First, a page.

the castle

by Jan Wagner

after the visits to the sights, the trips across
the country: we balanced on the pin-
nacles of the cliffs, on stones, whose
beards of kelp a midday sun

had begun to dry out,
the barnacles, a fine sizzling,
and retreating into itself the at-
lantic, pooled between rocks in a few cisterns,

focused upon itself and mute, the capsi-
sed bulk of the beacon buoy
in its frock of rust and that sea-
swallow in the silt,

pungent as a phial of smelling salts: ebb
tide and the entire maritime basement lay
illuminated before us. a crab
sauntered sideways

towards the waves. i was first to spot the prisoner
in one of the brackish eyes:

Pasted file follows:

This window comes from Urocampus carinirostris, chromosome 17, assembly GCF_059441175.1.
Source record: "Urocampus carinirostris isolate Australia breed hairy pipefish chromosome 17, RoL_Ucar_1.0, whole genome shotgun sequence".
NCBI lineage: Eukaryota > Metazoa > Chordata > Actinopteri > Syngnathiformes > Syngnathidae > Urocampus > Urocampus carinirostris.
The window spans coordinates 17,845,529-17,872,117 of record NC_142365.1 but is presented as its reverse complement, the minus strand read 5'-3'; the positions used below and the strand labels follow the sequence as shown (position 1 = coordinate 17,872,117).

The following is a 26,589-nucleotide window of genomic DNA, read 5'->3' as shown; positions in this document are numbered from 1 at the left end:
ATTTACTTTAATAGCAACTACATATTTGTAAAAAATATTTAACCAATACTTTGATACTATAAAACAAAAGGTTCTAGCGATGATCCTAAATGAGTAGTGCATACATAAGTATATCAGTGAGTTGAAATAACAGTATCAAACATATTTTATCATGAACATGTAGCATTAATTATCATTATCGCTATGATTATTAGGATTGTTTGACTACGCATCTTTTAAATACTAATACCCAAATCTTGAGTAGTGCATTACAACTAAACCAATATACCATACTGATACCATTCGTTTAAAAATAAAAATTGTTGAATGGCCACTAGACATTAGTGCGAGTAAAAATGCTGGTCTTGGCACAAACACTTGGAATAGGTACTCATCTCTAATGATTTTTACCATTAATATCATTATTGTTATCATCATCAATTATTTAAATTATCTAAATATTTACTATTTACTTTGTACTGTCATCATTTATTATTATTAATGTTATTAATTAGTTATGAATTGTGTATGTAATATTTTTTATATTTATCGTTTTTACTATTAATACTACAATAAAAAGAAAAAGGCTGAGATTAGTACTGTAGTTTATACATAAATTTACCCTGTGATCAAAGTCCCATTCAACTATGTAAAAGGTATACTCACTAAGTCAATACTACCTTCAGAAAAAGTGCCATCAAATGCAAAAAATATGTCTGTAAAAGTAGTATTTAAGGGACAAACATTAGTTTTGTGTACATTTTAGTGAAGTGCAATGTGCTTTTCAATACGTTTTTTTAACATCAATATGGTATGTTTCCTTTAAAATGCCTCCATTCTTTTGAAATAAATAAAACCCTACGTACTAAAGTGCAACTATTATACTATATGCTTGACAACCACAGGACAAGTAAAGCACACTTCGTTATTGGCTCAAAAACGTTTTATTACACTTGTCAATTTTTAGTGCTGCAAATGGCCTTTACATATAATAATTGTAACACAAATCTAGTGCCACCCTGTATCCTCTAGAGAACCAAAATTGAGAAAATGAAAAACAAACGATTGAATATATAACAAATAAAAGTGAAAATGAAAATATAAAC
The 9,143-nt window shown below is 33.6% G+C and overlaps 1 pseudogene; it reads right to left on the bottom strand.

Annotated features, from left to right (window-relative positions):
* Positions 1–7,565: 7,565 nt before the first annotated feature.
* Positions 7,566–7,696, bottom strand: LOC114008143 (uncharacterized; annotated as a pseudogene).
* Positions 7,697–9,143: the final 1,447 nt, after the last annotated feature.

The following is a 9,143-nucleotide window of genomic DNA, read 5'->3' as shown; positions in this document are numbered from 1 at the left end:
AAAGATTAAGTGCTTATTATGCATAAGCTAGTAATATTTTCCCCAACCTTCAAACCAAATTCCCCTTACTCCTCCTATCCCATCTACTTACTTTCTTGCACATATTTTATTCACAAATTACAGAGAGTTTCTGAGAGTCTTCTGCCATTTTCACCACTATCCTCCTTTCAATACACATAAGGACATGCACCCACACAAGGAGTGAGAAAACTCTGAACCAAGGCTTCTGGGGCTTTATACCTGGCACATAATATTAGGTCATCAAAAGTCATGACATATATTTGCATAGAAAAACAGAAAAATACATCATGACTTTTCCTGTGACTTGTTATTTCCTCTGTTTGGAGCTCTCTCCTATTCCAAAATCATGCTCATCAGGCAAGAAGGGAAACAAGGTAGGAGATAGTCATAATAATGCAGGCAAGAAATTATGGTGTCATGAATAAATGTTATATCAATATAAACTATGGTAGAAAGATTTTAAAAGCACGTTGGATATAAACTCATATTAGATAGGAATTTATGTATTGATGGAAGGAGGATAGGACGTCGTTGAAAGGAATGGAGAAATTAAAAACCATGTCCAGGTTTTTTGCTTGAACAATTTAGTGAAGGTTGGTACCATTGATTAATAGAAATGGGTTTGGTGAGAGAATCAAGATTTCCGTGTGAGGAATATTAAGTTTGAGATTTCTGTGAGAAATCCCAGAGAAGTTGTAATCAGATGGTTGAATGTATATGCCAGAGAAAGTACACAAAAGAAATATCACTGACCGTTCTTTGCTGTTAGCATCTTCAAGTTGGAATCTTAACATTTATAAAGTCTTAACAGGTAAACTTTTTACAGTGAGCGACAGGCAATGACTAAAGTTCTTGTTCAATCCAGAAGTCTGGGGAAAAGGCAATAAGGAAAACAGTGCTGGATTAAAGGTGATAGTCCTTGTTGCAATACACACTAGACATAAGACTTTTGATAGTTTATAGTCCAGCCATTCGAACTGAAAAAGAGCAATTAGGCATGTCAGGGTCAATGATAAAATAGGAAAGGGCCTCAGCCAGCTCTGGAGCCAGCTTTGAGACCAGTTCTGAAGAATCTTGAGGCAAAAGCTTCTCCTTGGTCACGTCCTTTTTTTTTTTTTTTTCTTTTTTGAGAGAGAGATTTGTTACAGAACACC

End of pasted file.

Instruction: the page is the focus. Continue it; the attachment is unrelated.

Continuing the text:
a great clump of night that ignored
even our sticks and stones, heaving softly

but without fins,
without tentacles or mouth,
flowing into and through itself, a being,
blacker than a power cut,

a bag, swollen with ink, sufficient
even for the longest of all names,
but nameless, and when we returned
it had vanished with the next high tide.

the kings of these estates
hid away in windowless
chambers, peering into the darkness
until they were the darkness, lying in wait

of glad tidings – the word
of one who, entering the hall
confused and blinded by the bright
light of noon, sees nothing at all

except straight in front of him
the tiny patch of sun on the marble floor
that amplifies each step, and the messenger’s
time to speak has come.

Translated from German by Eva Bourke